Why not just say it? “Parasites!”

Then, having devalued the helpless elderly as being no good to anyone or themselves, she brings in the old hedge to show she’s not really crass:

No way am I suggesting we leave our loved ones to die and let nature run its course like the rainforest would. But I am urging our society to create a responsible plan for cleaning up the mess it has made. Just as the rainforest is an ecosystem that naturally balances its life cycle, so too can our society be intentionally restructured to provide more humane end-of-life options for people stuck in the “new old age.”

Like what? Very elderly people and their surrogates can and do refuse medical treatment any time they want. No antibiotics, for example, DNR orders in the event of heart failure, no kidney dialysis, etc.

But often advanced Alzheimer’s patients and their counterparts don’t need life-extending medical treatment. They need personal care: food and water, warmth, proper hygiene, etc. Surely, Bogle wouldn’t withhold these services.

Since life-prolonging treatment can be refused now, and no one would advocate withholding personal care, what can she be talking about? Why, killing of course, and putting the morbidly elderly and ill out of their and our misery.

We need to start a serious conversation among religion and law, and the health sciences and the human sciences, to figure out how we can let people die in a way that allows human reason and decision-making to play a major role.At the very least, we should allow people to determine — when they are still of sound mind and body — what they would like to do when they reach the point of no return, either mentally or physically. This “Enhanced Advanced Directive” would be legal for health care providers to follow, even if it calls for assisted suicide.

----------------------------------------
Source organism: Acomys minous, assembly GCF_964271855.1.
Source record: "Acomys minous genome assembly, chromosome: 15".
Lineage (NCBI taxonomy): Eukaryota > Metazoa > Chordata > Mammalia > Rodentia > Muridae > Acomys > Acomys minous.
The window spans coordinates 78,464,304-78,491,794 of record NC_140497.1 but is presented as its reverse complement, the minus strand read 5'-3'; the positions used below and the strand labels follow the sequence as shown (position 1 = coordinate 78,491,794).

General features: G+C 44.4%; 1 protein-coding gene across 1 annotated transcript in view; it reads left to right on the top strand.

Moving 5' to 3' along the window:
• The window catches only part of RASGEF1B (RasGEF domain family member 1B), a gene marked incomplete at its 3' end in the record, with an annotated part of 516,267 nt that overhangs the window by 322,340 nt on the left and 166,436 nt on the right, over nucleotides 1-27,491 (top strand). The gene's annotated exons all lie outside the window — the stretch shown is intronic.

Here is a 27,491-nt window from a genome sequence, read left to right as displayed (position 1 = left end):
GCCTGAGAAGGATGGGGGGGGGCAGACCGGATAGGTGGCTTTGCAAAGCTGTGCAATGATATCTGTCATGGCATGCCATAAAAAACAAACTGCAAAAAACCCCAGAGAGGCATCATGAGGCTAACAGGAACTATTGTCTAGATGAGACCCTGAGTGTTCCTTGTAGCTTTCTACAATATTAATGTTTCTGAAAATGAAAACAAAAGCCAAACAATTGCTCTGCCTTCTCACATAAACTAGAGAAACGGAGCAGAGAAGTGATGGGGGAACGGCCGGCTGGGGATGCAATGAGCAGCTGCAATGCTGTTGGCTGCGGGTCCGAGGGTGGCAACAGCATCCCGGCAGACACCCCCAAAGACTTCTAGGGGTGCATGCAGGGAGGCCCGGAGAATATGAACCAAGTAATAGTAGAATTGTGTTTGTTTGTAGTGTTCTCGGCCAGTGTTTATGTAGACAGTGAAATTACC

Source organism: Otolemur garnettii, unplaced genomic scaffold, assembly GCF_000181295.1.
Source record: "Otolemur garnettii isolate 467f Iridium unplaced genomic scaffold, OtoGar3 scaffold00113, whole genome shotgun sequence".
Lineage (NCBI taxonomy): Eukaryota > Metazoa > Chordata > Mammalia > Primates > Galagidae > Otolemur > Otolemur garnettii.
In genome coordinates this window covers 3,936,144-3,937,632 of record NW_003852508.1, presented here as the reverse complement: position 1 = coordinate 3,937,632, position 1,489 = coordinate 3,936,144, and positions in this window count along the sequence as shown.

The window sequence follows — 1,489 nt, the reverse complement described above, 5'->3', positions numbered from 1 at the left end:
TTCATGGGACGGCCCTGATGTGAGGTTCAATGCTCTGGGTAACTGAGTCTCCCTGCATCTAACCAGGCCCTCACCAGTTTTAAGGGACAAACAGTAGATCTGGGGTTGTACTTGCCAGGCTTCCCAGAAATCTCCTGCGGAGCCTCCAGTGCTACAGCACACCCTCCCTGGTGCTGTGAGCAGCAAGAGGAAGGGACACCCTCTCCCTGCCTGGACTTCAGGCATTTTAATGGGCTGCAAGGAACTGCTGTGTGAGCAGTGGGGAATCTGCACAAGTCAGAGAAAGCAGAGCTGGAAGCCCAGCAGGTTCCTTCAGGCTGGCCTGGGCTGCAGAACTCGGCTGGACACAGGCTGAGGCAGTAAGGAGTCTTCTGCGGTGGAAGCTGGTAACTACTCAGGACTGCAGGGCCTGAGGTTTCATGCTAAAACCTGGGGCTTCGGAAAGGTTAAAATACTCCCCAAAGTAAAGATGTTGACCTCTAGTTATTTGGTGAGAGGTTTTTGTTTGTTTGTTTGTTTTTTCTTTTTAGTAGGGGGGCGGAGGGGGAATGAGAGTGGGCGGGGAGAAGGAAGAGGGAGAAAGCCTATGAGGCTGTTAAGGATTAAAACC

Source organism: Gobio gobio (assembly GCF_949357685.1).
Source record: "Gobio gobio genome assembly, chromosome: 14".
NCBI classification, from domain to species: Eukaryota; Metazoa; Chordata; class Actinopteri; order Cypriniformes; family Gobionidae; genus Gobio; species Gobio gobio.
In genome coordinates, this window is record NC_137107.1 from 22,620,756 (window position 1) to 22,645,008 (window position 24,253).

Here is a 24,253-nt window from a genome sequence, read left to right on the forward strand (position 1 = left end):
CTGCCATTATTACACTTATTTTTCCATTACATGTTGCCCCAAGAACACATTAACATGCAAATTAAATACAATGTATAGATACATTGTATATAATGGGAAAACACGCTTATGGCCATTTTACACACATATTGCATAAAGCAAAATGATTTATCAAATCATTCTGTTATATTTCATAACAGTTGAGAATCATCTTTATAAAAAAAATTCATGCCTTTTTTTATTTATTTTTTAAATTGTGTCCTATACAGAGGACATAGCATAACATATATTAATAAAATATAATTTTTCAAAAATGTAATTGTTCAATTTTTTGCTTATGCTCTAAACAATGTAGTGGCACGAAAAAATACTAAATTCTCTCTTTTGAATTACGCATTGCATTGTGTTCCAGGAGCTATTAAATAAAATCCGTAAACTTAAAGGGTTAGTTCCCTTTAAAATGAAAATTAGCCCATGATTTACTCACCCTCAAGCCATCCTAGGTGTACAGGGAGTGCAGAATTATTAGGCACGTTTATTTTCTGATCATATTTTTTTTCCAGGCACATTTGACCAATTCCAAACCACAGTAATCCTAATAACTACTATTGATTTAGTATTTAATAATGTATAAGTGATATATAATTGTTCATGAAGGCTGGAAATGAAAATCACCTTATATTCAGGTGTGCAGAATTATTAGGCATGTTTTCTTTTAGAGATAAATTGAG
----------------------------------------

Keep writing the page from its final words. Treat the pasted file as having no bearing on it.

There are between 2.4 and 5.1 million Alzheimer’s patients in the USA today. Are we really prepared to overdose hundreds of thousands of people when they reach advance stages — or help them kill themselves while still competent?

Apparently Bogle is. Worse, she creates a toxic recipe made up of killing (ending life), a utilitarian payoff for society (medical and care-giving cost saving), and the desire to liberate families from the intense emotional stress and financial load of long-term care for our elderly. Since such a policy would return us to the bad old days when indigenous tribes abandoned the elderly to the elements because they couldn’t care for them, her rain forest analogy is actually quite apt.

Bottom line: No, let’s not talk about it, but rather, reject it out of hand. “Serious conversations,” no matter how earnest, can’t transform wrong into right.

Update: Reader Lydia recalls that David Brooks took the same route recently, pejoratively calling profoundly disabled people “bags of skin,” and then after hanging our budgetary woes on their shoulders, assuring us that he “obviously” wasn’t saying they should be abandoned on hills. Hardly obvious. Good catch, Lydia!